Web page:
@home studio guys obsessing: Nah, get out! That never happens! What's sad in my case is that I still suck at mixing.
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Klypeman
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Kahlbert wrote:
Klypeman wrote:
Kahlbert wrote:

Yeah, of course you can't tell the difference, because turning the fader up is exactly the same, mathematical-wise, as normalizing. That's why I cunningly talked about any processing.

But sure, you're right, sometimes people tend to forget that anything you do in a DAW is some sort of processing and involves calculation - except changing track colors maybe ...


Sooo... We just stop mixing ?? Like right now ehh... ???
To prevent normalizing I mean... Oh God I suck at Math...

Sure. Just get all levels right where they belong while recording, and you can leave all faders at unity while mixing.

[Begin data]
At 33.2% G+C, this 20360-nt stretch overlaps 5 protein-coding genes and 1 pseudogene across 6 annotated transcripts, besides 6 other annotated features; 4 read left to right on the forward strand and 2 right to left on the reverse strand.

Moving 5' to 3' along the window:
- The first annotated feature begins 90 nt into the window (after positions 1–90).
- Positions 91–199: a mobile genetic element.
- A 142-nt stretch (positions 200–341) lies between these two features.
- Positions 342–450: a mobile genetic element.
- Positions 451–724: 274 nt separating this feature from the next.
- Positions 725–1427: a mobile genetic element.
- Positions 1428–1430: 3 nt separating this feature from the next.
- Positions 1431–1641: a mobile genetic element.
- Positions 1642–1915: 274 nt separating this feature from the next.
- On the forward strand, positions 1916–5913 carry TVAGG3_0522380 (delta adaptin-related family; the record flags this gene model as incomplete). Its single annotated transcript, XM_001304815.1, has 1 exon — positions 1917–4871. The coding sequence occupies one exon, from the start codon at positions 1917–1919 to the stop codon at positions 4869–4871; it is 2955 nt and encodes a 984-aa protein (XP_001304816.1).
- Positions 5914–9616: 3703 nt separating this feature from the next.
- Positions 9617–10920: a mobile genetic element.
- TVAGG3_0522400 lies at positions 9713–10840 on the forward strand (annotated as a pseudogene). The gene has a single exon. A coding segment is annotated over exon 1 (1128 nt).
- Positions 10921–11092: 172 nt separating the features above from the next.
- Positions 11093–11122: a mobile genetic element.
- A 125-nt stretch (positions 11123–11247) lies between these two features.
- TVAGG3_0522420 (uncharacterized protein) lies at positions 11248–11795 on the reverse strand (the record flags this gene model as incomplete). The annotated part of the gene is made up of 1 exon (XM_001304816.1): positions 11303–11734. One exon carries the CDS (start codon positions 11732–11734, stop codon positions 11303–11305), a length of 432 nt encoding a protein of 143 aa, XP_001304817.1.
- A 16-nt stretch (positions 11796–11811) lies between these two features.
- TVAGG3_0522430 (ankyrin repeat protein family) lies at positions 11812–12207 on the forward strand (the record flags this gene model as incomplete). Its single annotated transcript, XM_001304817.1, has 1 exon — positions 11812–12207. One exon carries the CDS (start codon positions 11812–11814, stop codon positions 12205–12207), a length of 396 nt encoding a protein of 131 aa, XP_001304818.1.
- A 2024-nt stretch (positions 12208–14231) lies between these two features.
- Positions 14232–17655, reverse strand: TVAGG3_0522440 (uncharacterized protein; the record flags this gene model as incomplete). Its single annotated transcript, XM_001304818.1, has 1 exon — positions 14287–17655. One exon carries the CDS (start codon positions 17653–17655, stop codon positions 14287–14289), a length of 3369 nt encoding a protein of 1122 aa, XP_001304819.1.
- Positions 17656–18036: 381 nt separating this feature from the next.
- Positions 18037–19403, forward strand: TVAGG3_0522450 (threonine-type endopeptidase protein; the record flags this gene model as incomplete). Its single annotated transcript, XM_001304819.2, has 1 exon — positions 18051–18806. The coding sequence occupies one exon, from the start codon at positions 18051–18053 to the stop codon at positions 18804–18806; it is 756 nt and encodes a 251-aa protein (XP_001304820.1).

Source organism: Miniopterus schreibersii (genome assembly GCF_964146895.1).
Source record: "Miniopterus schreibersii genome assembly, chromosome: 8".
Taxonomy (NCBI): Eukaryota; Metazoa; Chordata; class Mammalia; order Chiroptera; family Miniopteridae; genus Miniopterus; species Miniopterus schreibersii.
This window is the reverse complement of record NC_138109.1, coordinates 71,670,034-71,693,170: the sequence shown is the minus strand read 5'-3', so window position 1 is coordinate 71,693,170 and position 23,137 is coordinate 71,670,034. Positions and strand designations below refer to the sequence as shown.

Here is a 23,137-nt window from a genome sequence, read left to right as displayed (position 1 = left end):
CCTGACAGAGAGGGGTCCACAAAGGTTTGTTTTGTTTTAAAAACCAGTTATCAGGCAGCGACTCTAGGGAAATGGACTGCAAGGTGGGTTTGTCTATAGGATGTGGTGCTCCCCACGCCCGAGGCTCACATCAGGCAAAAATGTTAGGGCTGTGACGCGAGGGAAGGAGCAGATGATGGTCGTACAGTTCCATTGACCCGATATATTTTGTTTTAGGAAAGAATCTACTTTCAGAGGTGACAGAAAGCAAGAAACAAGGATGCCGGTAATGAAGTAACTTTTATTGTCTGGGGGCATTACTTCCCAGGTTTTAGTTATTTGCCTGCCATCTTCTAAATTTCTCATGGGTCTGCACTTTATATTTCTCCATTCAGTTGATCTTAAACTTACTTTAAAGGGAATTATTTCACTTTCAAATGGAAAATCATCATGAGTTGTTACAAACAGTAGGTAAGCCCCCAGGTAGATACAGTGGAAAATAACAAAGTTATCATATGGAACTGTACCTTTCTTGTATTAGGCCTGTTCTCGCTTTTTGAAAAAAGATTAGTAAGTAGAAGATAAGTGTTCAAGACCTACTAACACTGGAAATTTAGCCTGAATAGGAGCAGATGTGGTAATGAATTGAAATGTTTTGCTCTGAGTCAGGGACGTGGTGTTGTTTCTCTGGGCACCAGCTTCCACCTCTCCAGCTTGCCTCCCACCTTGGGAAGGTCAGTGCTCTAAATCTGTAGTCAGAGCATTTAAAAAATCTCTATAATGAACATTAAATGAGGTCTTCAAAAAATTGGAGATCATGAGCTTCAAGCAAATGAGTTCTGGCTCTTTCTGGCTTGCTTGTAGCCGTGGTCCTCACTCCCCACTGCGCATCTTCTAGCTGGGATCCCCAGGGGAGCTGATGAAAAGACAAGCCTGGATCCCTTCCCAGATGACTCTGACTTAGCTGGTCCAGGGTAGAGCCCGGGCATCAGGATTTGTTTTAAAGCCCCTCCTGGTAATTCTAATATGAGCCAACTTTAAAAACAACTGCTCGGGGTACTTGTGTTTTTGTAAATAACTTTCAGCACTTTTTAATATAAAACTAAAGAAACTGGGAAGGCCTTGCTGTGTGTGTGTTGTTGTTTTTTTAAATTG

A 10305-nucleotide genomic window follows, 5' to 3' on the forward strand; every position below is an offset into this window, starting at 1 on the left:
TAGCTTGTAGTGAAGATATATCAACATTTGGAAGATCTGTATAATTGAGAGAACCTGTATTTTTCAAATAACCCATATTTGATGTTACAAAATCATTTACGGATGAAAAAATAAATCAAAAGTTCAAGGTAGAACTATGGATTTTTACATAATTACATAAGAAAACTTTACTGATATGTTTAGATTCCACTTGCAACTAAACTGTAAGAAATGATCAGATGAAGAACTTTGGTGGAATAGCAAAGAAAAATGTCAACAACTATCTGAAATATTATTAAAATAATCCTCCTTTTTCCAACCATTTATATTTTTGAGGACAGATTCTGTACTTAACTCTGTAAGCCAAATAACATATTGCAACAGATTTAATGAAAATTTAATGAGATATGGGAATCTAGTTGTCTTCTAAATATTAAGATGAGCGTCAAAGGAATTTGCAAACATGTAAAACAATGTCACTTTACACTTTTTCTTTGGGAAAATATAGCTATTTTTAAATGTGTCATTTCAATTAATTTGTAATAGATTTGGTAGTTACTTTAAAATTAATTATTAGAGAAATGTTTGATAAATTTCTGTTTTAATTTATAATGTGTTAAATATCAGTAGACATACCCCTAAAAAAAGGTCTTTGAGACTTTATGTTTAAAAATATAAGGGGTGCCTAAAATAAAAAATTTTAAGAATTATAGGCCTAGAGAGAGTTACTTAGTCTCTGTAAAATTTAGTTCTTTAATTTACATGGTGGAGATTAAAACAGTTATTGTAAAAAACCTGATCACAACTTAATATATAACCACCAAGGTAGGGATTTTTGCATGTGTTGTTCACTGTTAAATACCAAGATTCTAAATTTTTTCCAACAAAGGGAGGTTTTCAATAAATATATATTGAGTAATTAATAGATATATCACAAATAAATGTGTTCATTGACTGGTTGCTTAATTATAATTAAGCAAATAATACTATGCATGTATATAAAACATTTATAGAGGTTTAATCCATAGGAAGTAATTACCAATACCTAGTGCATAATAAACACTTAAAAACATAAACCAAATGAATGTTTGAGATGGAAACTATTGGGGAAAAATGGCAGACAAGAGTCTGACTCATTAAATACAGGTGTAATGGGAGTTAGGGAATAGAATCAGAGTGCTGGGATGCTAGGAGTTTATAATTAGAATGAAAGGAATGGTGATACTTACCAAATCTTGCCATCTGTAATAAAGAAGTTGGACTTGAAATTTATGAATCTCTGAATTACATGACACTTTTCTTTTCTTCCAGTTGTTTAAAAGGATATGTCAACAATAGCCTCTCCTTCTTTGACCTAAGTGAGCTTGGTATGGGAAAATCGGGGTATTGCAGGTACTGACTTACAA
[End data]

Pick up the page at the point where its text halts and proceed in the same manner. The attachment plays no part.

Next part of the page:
Just kidding, of course, don't worry ...

@Kahlbert
I Really like Your comments, they allways make me happy and sometimes Im just not funny when I try to be....


Im so fortunate that I have recorded and mixed some of Norways finest in Rock, Jazz, African Style and Underground PunkRock in the latest years and allways make quick decisions of where to do what and if something needs to be normalized other ways than via fader i do so with a keen ear in small portions, just as if I was mixing on my desk.
I think that our ears are the main tool to adjust sound in the mix and is using the K-14 System thingy (Bob Katz) to get where i want. I kind of get it.
Just not good at explanations. Let's say it works for me.
I try to stick to the EBU128 suggestions when it comes to LU, if possible in the mastering stage of things.